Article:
Critical systems restored at English council following ransomware attack
Less than two months after a ransomware attack impacted St Helens Borough Council in northwest England, most services at the council are running again.
Located between Liverpool and Manchester, the council — the local government authority in an area with about 180,000 residents — announced a “suspected ransomware incident” toward the end of August.
It follows a number of severely disruptive cyberattacks on councils in England, including Redcar and Cleveland in the northeast, Hackney Council in London, and Gloucester City Council in the west of England.
According to a surprisingly neglected dataset published by the Information Commissioner’s Office (ICO), there have been more reported ransomware incidents affecting local government authorities in the first half of this year than there have been since the regulator began counting incidents back in 2020.
Following the August attack on St Helens — which occurred too late to be included in the most recent update to the ICO data — a number of the council’s IT systems were made unavailable “causing disruption to the typical operational activities and the services provided by the local authority,” a spokesperson told Recorded Future News on Wednesday.
"While most council services have returned to business-as-usual, less than eight weeks after the incident, work continues to reinstate the remaining non critical system that have been impacted,” the spokesperson added.
Following the attack, residents were advised to “be vigilant with any emails received from St Helens Borough Council,” with a particular warning to look out for phishing emails claiming to be from the bank informing them that a new direct debit has been set up, with a link to confirm their details — with the link in truth allowing the criminals to harvest those details from victims.
“Please be reassured that together with our cyber security specialists we are working to resolve this incident, but obviously this is a very complex and evolving situation,” the spokesperson said.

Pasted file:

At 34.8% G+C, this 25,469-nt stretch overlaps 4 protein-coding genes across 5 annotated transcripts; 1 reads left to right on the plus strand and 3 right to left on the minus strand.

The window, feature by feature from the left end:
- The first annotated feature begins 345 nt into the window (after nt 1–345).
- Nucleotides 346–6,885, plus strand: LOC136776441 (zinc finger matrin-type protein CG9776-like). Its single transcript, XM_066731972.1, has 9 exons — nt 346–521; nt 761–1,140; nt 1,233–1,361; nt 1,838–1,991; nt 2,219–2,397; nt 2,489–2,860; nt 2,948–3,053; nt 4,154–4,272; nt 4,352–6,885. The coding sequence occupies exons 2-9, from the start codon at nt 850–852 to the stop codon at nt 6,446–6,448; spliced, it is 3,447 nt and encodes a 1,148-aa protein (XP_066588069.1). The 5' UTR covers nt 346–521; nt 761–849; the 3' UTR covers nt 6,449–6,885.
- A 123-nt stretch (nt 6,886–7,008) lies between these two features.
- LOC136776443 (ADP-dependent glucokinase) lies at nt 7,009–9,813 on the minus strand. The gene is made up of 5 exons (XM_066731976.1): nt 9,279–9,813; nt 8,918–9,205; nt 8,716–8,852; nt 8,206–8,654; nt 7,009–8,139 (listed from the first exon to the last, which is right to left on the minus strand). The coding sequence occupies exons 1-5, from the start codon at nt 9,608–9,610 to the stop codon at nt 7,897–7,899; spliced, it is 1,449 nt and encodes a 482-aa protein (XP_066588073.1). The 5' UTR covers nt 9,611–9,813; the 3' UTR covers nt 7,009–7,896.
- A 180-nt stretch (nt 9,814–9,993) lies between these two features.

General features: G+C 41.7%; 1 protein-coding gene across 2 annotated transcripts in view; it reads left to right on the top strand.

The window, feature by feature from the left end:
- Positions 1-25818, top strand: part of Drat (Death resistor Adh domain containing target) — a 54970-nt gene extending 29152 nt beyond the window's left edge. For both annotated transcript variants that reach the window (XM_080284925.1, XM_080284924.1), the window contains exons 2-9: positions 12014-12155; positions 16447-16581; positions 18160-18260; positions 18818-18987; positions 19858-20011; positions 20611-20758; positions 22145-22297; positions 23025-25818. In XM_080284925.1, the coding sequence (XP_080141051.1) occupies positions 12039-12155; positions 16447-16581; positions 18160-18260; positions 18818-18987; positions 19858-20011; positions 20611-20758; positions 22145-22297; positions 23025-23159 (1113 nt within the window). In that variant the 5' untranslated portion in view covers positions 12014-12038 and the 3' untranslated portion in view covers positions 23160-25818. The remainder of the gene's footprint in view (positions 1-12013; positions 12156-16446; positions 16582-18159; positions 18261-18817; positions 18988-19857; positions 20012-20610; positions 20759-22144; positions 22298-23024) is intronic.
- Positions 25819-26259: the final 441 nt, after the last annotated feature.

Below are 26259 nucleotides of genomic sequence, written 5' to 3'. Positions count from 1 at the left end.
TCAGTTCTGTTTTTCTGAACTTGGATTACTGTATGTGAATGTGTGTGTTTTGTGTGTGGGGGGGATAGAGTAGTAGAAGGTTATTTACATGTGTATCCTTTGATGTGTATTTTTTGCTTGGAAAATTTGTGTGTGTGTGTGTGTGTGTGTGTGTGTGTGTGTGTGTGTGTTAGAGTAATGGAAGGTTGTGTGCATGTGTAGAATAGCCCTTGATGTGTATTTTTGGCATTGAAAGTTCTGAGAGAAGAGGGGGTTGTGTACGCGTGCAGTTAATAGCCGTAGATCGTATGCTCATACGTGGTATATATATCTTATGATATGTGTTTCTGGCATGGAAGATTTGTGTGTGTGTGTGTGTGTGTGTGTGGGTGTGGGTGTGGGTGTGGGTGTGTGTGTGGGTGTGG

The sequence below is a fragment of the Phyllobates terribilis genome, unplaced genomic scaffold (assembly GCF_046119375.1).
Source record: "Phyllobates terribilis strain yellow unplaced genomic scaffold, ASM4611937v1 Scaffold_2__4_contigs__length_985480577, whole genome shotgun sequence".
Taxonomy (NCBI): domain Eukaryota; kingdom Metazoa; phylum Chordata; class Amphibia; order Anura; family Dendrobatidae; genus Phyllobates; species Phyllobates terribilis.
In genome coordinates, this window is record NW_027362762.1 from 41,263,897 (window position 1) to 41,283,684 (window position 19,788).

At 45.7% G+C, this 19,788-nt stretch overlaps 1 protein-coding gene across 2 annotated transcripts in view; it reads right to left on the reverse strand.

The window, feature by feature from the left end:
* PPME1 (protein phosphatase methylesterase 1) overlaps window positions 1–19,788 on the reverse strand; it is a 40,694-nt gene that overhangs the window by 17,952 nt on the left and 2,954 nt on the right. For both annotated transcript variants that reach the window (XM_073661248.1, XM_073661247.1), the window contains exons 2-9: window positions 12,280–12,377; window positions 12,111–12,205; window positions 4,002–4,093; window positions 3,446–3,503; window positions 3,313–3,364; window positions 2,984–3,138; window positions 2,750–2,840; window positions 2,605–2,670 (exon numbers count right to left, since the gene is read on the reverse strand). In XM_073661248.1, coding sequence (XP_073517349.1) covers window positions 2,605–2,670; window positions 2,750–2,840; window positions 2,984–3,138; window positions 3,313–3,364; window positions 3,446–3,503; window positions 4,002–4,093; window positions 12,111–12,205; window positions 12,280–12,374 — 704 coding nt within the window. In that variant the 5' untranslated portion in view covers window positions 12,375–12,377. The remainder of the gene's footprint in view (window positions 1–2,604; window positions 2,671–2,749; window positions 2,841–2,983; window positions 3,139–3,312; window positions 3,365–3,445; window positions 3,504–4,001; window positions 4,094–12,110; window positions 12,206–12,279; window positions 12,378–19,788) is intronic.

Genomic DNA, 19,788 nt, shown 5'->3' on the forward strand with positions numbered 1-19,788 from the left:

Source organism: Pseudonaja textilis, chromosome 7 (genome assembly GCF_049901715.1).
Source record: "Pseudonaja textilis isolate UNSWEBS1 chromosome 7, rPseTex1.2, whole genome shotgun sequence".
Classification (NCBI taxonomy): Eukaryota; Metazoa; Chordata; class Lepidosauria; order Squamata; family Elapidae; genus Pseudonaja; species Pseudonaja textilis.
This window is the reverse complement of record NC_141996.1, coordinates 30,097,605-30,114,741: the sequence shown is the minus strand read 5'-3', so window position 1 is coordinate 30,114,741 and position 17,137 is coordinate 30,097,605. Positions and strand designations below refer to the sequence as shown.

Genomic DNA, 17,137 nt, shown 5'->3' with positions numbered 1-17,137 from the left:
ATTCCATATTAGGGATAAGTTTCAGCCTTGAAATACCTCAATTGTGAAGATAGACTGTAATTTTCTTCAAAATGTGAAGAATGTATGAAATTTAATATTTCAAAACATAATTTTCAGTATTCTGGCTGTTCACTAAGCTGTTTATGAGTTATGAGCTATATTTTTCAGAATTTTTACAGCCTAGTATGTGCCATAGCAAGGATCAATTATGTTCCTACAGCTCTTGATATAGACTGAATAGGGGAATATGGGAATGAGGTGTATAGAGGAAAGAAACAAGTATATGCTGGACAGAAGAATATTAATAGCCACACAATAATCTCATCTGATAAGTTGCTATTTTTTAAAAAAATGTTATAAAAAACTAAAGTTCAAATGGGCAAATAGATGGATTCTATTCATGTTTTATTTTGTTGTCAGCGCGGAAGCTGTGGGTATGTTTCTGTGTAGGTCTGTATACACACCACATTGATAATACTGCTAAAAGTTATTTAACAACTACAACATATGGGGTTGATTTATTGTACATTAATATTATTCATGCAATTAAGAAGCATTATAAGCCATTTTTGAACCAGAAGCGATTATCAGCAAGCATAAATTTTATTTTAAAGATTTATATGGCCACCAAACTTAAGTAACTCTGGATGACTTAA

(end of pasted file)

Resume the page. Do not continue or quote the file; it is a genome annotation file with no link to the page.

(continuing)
As reported at the time by local newspaper the St Helens Star, the council members only weeks before the attack had provided an update on their strategic risk register which said “robust” measures were in place against cyberattacks.
The council spokesperson told Recorded Future News: "In response to the incident, further cyber hardening controls have been implemented and continue to be enhanced in coordination with the council's cyber security service provider."
Mary Lanigan, the leader of Redcar council at the time of the incident, told a parliamentary committee earlier this year that an unnamed government minister had told her to keep quiet about the impact of the “catastrophic” attack — something which she said “caused us a lot of issues.”
The attack impacted children and adult services, meaning reports coming in regarding safeguarding were missed and fostering services were disrupted. The incident also prevented staff from accessing the council’s records and their access to telephone lines, email, computers, printers and other electronic devices.
Alexander Martin is the UK Editor for Recorded Future News. He was previously a technology reporter for Sky News and is also a fellow at the European Cyber Conflict Research Initiative.